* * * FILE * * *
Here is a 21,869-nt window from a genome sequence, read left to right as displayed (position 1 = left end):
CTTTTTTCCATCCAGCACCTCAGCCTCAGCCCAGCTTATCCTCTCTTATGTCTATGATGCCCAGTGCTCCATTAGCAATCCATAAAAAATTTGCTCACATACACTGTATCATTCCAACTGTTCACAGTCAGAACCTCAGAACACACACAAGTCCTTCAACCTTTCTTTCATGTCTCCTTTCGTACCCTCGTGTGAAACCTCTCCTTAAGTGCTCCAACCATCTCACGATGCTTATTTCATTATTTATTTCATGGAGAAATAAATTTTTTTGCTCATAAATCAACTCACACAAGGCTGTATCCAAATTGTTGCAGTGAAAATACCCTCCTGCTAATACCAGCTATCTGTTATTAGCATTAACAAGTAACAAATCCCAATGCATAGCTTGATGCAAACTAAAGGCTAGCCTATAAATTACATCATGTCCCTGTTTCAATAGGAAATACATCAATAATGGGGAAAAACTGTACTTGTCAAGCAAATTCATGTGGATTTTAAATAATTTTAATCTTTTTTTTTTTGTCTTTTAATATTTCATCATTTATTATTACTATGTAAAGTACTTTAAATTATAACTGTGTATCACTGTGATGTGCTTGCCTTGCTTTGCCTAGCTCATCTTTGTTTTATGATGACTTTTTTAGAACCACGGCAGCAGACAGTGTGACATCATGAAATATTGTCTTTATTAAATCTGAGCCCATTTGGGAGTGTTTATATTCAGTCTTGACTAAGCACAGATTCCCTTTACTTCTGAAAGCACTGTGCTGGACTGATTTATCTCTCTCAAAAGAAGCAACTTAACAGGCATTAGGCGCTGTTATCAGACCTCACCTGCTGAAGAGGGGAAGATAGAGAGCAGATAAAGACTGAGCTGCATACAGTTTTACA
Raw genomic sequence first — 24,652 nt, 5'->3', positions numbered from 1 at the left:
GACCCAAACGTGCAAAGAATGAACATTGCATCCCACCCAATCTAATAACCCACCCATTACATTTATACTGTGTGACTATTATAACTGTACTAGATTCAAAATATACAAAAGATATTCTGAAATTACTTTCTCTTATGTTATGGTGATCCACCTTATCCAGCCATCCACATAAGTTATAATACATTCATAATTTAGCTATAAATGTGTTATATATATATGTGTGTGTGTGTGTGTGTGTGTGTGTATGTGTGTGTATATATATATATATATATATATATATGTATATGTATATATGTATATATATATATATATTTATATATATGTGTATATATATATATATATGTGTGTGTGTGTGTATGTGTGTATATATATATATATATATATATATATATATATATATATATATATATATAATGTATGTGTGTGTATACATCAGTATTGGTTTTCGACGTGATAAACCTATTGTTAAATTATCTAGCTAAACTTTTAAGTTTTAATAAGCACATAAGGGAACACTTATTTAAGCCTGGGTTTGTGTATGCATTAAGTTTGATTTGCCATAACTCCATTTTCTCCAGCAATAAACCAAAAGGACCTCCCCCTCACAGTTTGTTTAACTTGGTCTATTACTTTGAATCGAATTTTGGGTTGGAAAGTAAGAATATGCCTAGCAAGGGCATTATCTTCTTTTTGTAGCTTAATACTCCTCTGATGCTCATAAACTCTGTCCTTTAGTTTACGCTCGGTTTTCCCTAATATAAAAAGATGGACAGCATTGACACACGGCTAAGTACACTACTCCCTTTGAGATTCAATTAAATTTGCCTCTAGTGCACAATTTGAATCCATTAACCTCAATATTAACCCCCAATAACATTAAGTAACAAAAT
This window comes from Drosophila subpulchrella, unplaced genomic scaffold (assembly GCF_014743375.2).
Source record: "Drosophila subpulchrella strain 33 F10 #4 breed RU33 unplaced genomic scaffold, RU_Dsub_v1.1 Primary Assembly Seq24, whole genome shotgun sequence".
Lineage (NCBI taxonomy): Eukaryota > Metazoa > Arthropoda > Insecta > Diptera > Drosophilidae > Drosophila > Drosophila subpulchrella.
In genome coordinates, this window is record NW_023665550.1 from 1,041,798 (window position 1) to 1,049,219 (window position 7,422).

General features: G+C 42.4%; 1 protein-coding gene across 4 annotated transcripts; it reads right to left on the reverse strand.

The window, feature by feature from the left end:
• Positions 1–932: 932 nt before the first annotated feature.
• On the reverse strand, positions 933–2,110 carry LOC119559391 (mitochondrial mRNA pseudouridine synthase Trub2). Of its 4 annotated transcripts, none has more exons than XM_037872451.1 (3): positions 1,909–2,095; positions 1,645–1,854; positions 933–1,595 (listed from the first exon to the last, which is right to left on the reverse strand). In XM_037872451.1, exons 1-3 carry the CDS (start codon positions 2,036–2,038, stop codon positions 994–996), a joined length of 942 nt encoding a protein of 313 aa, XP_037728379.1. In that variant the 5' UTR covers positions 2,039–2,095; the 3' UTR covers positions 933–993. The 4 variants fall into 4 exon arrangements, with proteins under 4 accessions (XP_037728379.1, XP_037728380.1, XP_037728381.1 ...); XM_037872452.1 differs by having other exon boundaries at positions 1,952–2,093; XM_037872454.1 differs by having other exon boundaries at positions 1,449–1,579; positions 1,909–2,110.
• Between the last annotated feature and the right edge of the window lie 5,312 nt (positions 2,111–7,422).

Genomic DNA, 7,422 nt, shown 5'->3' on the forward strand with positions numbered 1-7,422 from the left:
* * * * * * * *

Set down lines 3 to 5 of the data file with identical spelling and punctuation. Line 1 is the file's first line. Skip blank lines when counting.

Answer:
Raw genomic sequence first — 24,652 nt, 5'->3', positions numbered from 1 at the left:
GACCCAAACGTGCAAAGAATGAACATTGCATCCCACCCAATCTAATAACCCACCCATTACATTTATACTGTGTGACTATTATAACTGTACTAGATTCAAAATATACAAAAGATATTCTGAAATTACTTTCTCTTATGTTATGGTGATCCACCTTATCCAGCCATCCACATAAGTTATAATACATTCATAATTTAGCTATAAATGTGTTATATATATATGTGTGTGTGTGTGTGTGTGTGTGTGTATGTGTGTGTATATATATATATATATATATATATATGTATATGTATATATGTATATATATATATATATTTATATATATGTGTATATATATATATATATGTGTGTGTGTGTGTATGTGTGTATATATATATATATATATATATATATATATATATATATATATATATATAATGTATGTGTGTGTATACATCAGTATTGGTTTTCGACGTGATAAACCTATTGTTAAATTATCTAGCTAAACTTTTAAGTTTTAATAAGCACATAAGGGAACACTTATTTAAGCCTGGGTTTGTGTATGCATTAAGTTTGATTTGCCATAACTCCATTTTCTCCAGCAATAAACCAAAAGGACCTCCCCCTCACAGTTTGTTTAACTTGGTCTATTACTTTGAATCGAATTTTGGGTTGGAAAGTAAGAATATGCCTAGCAAGGGCATTATCTTCTTTTTGTAGCTTAATACTCCTCTGATGCTCATAAACTCTGTCCTTTAGTTTACGCTCGGTTTTCCCTAATATAAAAAGATGGACAGCATTGACACACGGCTAAGTACACTACTCCCTTTGAGATTCAATTAAATTTGCCTCTAGTGCACAATTTGAATCCATTAACCTCAATATTAACCCCCAATAACATTAAGTAACAAAAT
This window comes from Drosophila subpulchrella, unplaced genomic scaffold (assembly GCF_014743375.2).